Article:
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Web Metrics That Count

You’ve got a business site, blog, Facebook page, Twitter account, and LinkedIn profile — all of which are accurate, up-to-date, and full of interesting content. You’re good to go on the Web, right?

Maybe not. Unless you’re rigorously tracking metrics that matter to your business, you won’t know whether the time and money you spend on these platforms is paying off. That was the overarching message at a panel discussion yesterday afternoon at Inman’s Real Estate Connect event in San Francisco.

“You guys are doing a lot of marketing, but some of it is paying you and some of it isn’t,” said Jim Marks, co-founder and CEO of Virtual Results. “You’ve got to know which is which. You need to know the result of every dollar you spend. That’s called business.”

That means monitoring online measurements that actually bring you business, not just some nebulous concept like “eyeballs” or “Web presence.”

“What you need to look at is where the leads are coming from,” said Stephanie Streeter, lifecycle and ROI manager at Active Website. “What’s the best location to find those individuals? And keep revisiting these trends over time. The better educated you are on your site, how people are using the site, and where they’re coming from, the more power you’ll have in making decisions regarding lead generation.”

Fortunately, many of the tools needed to gather these kinds stats are free. Google Analytics is one of the more popular options available, but there are hazards with using it. If it’s not implemented properly, it may present misleading information about your site, Marks said.

“Setting up Google Analytics correctly is unbelievably tricky,” he explained. “Just make sure it’s set up accurately and you trust the data. Once you have that dashboard set up, you’ll be a much better Internet marketer.”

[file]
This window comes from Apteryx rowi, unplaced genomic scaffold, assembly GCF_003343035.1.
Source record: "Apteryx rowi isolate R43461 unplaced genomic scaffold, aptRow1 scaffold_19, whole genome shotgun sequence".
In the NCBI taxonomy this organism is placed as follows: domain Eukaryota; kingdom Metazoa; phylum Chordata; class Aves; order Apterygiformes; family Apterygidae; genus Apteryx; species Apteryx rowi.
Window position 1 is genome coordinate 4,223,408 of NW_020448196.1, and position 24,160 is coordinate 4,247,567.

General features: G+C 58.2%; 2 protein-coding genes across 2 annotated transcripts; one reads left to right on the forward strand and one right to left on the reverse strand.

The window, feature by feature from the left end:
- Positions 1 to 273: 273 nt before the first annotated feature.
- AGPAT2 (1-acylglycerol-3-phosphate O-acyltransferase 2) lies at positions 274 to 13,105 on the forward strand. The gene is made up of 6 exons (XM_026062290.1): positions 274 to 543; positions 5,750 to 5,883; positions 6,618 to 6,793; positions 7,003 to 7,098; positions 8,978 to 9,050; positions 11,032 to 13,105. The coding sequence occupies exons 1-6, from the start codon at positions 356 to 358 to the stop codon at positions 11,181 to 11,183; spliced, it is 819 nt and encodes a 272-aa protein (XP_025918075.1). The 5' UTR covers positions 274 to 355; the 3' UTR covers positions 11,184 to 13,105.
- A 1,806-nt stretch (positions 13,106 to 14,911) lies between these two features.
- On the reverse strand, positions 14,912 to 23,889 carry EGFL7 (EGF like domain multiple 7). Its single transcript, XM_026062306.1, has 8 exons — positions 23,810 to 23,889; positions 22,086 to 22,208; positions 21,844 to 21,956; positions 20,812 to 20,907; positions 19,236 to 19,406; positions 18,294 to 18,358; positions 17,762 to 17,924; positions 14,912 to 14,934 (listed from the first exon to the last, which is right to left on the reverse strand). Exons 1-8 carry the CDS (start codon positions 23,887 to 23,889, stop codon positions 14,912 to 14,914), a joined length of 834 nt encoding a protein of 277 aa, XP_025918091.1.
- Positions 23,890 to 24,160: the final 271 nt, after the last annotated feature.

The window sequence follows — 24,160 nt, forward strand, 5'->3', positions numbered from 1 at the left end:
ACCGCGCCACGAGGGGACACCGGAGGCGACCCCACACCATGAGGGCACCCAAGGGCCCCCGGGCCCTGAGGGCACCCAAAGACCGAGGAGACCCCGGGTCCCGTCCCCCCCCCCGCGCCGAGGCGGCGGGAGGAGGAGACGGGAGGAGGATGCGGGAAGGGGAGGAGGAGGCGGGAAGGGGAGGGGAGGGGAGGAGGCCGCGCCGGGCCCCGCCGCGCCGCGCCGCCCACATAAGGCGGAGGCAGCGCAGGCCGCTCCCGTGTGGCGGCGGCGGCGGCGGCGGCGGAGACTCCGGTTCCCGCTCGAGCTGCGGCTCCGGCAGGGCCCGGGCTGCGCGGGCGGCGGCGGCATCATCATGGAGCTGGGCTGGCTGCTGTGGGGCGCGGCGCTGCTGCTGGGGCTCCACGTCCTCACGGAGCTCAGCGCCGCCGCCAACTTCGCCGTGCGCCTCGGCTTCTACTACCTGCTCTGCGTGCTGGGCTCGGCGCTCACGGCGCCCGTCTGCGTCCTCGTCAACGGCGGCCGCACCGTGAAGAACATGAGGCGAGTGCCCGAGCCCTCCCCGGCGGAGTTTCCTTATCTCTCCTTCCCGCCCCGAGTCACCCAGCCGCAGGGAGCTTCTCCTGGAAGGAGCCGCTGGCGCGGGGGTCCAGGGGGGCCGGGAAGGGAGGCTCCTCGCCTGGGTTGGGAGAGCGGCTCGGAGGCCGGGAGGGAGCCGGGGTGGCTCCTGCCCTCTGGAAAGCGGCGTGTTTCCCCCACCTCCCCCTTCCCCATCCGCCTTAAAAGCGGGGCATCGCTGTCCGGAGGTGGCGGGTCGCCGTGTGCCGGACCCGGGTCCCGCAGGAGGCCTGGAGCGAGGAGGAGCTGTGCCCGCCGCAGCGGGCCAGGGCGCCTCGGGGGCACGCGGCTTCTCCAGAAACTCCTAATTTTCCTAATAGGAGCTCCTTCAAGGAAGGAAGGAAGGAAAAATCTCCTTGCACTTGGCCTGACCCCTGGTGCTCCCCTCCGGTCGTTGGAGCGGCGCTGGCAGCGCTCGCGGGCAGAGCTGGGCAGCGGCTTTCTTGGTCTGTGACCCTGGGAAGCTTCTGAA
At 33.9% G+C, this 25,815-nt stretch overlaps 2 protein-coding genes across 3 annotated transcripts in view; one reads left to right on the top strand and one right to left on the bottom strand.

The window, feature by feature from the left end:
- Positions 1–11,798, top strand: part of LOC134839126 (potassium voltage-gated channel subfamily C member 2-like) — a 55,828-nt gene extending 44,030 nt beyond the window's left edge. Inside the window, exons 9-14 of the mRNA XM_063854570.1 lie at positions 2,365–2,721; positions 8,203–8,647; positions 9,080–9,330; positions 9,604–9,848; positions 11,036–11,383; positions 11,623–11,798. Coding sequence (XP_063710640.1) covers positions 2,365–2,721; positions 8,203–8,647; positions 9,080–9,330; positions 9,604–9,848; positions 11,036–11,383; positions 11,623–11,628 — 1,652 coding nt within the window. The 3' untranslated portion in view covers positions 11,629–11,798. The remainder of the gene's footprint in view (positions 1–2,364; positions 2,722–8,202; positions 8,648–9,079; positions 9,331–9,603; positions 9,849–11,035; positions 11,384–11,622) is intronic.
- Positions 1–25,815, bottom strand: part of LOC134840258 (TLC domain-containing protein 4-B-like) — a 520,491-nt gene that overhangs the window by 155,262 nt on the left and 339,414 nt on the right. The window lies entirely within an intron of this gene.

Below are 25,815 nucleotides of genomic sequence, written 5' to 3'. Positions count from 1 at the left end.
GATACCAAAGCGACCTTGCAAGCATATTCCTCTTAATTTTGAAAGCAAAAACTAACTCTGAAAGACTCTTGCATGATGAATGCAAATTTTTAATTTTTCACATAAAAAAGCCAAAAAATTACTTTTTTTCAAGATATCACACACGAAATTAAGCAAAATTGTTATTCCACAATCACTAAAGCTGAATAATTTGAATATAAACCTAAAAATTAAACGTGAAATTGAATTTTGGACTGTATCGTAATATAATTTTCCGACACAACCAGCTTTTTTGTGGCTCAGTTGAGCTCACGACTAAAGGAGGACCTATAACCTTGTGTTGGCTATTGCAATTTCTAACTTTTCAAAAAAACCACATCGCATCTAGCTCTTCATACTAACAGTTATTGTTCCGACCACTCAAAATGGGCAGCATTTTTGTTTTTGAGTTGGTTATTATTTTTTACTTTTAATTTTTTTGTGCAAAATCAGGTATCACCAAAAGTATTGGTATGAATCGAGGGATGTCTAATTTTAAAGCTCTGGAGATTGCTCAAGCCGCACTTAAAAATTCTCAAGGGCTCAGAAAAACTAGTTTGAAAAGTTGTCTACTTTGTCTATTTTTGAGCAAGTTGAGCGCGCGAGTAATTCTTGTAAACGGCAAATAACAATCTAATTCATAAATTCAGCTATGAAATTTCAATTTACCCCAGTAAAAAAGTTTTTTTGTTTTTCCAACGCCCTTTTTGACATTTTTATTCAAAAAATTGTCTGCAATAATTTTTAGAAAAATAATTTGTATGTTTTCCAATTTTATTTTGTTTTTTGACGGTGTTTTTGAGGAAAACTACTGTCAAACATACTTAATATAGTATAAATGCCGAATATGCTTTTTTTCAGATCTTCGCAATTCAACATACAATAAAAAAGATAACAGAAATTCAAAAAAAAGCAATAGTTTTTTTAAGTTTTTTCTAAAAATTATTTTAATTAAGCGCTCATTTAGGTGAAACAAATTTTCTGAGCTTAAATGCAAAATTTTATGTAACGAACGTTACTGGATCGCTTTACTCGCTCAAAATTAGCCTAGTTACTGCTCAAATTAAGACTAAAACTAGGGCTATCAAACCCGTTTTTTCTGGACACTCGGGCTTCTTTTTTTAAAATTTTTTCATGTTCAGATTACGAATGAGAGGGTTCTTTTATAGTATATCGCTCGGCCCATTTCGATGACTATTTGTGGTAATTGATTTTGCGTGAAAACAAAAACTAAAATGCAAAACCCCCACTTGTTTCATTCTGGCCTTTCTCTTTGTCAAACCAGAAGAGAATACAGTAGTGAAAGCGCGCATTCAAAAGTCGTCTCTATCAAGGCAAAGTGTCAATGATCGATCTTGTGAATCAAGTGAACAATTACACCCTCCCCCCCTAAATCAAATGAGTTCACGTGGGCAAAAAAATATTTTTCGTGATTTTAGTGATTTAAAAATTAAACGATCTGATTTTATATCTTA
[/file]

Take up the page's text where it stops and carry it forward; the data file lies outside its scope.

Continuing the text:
At the same time, you shouldn’t get too caught up in the tools you use, said Hiten Shah, co-founder and CEO of KISSmetrics. Your primary concern should be knowing which people are coming to your sites, how they’re engaging with the content, and how often they come back. That last one’s especially important, he explained, because research shows that people who touch your content five times or more end up becoming a lead.

“Sadly, most of the analytics discussions I get into are what tools people should use,” he said. “Whatever you use to measure, make sure you’re measuring what people are doing. Understand who they are and why they do what they do.”

Metrics will help improve your business because they’ll take the guesswork out of your marketing and confirm your hunches about what’s working online and what’s not, said Adam Wiener, vice president of analytics and new business at Redfin.

“You can use analytics to get a sense of how much activities are worth to you,” he said.

Brian Summerfield

Brian Summerfield is Manager of Business Development and Outreach for NAR Commercial and Global Services. He can be reached at bsummerfield@realtors.org.

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Comments
  1. makes me think of the saying … “You can only manage what you measure.”

    great post and great info … for all business, not just real estate!

    I also totally agree there is too much worry on the tools people should use … just make sure to measure that is the important thing. The tool that works for me might not work for you, again measuring is the #1 thing, what you measure with is the tool that works for you.

  2. If you can’t measure the results, don’t do it… Know what is working find your 20% and stick with it.

  3. The only metric worth anything is the number of leads. I get a couple of thousand pages views every day but the only metric I worry about is the number of leads generated. All the other talk is just to help tech people sell us their services.

    Now if this blog really wants to help us agents with our metrics they can make our links dofollow just like the links are for non realtor sites linked to in the article. Fair is fair.

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